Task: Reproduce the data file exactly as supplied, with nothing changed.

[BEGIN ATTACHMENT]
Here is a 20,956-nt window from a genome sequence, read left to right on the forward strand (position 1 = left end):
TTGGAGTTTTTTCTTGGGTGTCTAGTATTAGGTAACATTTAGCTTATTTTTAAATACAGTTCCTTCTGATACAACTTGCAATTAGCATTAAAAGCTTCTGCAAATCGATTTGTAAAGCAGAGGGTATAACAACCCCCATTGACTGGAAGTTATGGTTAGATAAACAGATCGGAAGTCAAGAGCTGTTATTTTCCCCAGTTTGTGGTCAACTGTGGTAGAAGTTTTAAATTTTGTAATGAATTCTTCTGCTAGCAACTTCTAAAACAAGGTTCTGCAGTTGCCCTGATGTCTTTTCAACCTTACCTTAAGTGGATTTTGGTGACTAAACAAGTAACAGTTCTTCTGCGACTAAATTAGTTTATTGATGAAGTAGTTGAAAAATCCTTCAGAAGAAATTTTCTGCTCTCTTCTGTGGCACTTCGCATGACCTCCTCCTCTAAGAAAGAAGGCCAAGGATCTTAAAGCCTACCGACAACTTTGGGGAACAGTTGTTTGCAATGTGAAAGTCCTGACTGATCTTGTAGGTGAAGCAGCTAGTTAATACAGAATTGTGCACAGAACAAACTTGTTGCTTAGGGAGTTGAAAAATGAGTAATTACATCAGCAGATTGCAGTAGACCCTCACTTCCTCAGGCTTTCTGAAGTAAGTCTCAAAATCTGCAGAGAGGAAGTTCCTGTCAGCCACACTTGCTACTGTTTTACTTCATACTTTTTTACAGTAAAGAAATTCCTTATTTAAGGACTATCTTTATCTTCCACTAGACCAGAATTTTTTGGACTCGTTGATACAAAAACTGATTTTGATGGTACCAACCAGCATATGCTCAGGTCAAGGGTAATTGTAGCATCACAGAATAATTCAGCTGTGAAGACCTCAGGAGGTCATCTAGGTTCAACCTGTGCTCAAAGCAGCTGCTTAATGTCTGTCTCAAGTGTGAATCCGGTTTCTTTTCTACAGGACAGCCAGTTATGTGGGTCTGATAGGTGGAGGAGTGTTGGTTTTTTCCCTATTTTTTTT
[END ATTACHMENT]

Here is a 20,956-nt window from a genome sequence, read left to right on the forward strand (position 1 = left end):
TTGGAGTTTTTTCTTGGGTGTCTAGTATTAGGTAACATTTAGCTTATTTTTAAATACAGTTCCTTCTGATACAACTTGCAATTAGCATTAAAAGCTTCTGCAAATCGATTTGTAAAGCAGAGGGTATAACAACCCCCATTGACTGGAAGTTATGGTTAGATAAACAGATCGGAAGTCAAGAGCTGTTATTTTCCCCAGTTTGTGGTCAACTGTGGTAGAAGTTTTAAATTTTGTAATGAATTCTTCTGCTAGCAACTTCTAAAACAAGGTTCTGCAGTTGCCCTGATGTCTTTTCAACCTTACCTTAAGTGGATTTTGGTGACTAAACAAGTAACAGTTCTTCTGCGACTAAATTAGTTTATTGATGAAGTAGTTGAAAAATCCTTCAGAAGAAATTTTCTGCTCTCTTCTGTGGCACTTCGCATGACCTCCTCCTCTAAGAAAGAAGGCCAAGGATCTTAAAGCCTACCGACAACTTTGGGGAACAGTTGTTTGCAATGTGAAAGTCCTGACTGATCTTGTAGGTGAAGCAGCTAGTTAATACAGAATTGTGCACAGAACAAACTTGTTGCTTAGGGAGTTGAAAAATGAGTAATTACATCAGCAGATTGCAGTAGACCCTCACTTCCTCAGGCTTTCTGAAGTAAGTCTCAAAATCTGCAGAGAGGAAGTTCCTGTCAGCCACACTTGCTACTGTTTTACTTCATACTTTTTTACAGTAAAGAAATTCCTTATTTAAGGACTATCTTTATCTTCCACTAGACCAGAATTTTTTGGACTCGTTGATACAAAAACTGATTTTGATGGTACCAACCAGCATATGCTCAGGTCAAGGGTAATTGTAGCATCACAGAATAATTCAGCTGTGAAGACCTCAGGAGGTCATCTAGGTTCAACCTGTGCTCAAAGCAGCTGCTTAATGTCTGTCTCAAGTGTGAATCCGGTTTCTTTTCTACAGGACAGCCAGTTATGTGGGTCTGATAGGTGGAGGAGTGTTGGTTTTTTCCCTATTTTTTTT